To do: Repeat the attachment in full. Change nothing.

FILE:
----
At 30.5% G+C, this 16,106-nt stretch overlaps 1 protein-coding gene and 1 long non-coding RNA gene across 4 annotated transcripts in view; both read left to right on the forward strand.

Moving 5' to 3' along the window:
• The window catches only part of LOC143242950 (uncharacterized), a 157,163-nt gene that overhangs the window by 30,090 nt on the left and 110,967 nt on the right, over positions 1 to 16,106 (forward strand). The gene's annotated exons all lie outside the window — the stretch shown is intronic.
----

At 30.5% G+C, this 16,106-nt stretch overlaps 1 protein-coding gene and 1 long non-coding RNA gene across 4 annotated transcripts in view; both read left to right on the forward strand.

Moving 5' to 3' along the window:
• The window catches only part of LOC143242950 (uncharacterized), a 157,163-nt gene that overhangs the window by 30,090 nt on the left and 110,967 nt on the right, over positions 1 to 16,106 (forward strand). The gene's annotated exons all lie outside the window — the stretch shown is intronic.